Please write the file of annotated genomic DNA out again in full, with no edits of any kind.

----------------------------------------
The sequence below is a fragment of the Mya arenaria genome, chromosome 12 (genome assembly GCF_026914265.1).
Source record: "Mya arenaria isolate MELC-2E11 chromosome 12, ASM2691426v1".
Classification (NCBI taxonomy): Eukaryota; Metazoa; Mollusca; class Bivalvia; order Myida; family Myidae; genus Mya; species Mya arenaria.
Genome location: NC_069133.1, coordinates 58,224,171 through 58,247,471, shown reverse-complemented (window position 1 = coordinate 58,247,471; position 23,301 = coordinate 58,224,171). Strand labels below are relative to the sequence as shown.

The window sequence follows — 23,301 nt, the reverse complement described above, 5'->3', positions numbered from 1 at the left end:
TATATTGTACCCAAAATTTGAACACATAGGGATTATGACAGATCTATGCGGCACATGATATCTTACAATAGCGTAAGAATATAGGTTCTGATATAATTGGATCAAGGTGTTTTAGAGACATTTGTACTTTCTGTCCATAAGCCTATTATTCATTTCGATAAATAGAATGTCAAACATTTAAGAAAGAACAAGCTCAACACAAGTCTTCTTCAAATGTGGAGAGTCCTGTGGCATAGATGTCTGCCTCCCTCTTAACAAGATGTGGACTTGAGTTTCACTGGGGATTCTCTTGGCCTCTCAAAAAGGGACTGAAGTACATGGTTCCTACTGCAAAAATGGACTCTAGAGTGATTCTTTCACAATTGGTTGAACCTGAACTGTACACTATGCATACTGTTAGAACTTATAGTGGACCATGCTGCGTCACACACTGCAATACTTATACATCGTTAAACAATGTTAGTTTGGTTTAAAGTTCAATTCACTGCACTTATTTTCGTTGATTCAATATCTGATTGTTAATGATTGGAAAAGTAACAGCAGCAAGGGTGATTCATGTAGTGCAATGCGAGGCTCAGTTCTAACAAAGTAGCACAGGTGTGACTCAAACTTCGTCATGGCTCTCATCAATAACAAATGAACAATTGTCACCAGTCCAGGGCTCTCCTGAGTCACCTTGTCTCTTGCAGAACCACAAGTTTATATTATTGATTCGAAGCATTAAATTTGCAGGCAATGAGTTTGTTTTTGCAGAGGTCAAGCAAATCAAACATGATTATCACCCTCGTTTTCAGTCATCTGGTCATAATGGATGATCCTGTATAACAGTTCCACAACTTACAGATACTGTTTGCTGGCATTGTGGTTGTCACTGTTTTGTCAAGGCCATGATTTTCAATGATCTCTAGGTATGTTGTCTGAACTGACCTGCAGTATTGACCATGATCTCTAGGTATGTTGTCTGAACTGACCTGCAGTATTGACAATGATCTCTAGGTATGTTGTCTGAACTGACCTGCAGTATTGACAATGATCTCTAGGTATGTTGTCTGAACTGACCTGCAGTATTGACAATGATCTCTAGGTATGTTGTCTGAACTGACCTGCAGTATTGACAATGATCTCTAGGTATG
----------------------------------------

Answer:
The sequence below is a fragment of the Mya arenaria genome, chromosome 12 (genome assembly GCF_026914265.1).
Source record: "Mya arenaria isolate MELC-2E11 chromosome 12, ASM2691426v1".
Classification (NCBI taxonomy): Eukaryota; Metazoa; Mollusca; class Bivalvia; order Myida; family Myidae; genus Mya; species Mya arenaria.
Genome location: NC_069133.1, coordinates 58,224,171 through 58,247,471, shown reverse-complemented (window position 1 = coordinate 58,247,471; position 23,301 = coordinate 58,224,171). Strand labels below are relative to the sequence as shown.

The window sequence follows — 23,301 nt, the reverse complement described above, 5'->3', positions numbered from 1 at the left end:
TATATTGTACCCAAAATTTGAACACATAGGGATTATGACAGATCTATGCGGCACATGATATCTTACAATAGCGTAAGAATATAGGTTCTGATATAATTGGATCAAGGTGTTTTAGAGACATTTGTACTTTCTGTCCATAAGCCTATTATTCATTTCGATAAATAGAATGTCAAACATTTAAGAAAGAACAAGCTCAACACAAGTCTTCTTCAAATGTGGAGAGTCCTGTGGCATAGATGTCTGCCTCCCTCTTAACAAGATGTGGACTTGAGTTTCACTGGGGATTCTCTTGGCCTCTCAAAAAGGGACTGAAGTACATGGTTCCTACTGCAAAAATGGACTCTAGAGTGATTCTTTCACAATTGGTTGAACCTGAACTGTACACTATGCATACTGTTAGAACTTATAGTGGACCATGCTGCGTCACACACTGCAATACTTATACATCGTTAAACAATGTTAGTTTGGTTTAAAGTTCAATTCACTGCACTTATTTTCGTTGATTCAATATCTGATTGTTAATGATTGGAAAAGTAACAGCAGCAAGGGTGATTCATGTAGTGCAATGCGAGGCTCAGTTCTAACAAAGTAGCACAGGTGTGACTCAAACTTCGTCATGGCTCTCATCAATAACAAATGAACAATTGTCACCAGTCCAGGGCTCTCCTGAGTCACCTTGTCTCTTGCAGAACCACAAGTTTATATTATTGATTCGAAGCATTAAATTTGCAGGCAATGAGTTTGTTTTTGCAGAGGTCAAGCAAATCAAACATGATTATCACCCTCGTTTTCAGTCATCTGGTCATAATGGATGATCCTGTATAACAGTTCCACAACTTACAGATACTGTTTGCTGGCATTGTGGTTGTCACTGTTTTGTCAAGGCCATGATTTTCAATGATCTCTAGGTATGTTGTCTGAACTGACCTGCAGTATTGACCATGATCTCTAGGTATGTTGTCTGAACTGACCTGCAGTATTGACAATGATCTCTAGGTATGTTGTCTGAACTGACCTGCAGTATTGACAATGATCTCTAGGTATGTTGTCTGAACTGACCTGCAGTATTGACAATGATCTCTAGGTATGTTGTCTGAACTGACCTGCAGTATTGACAATGATCTCTAGGTATG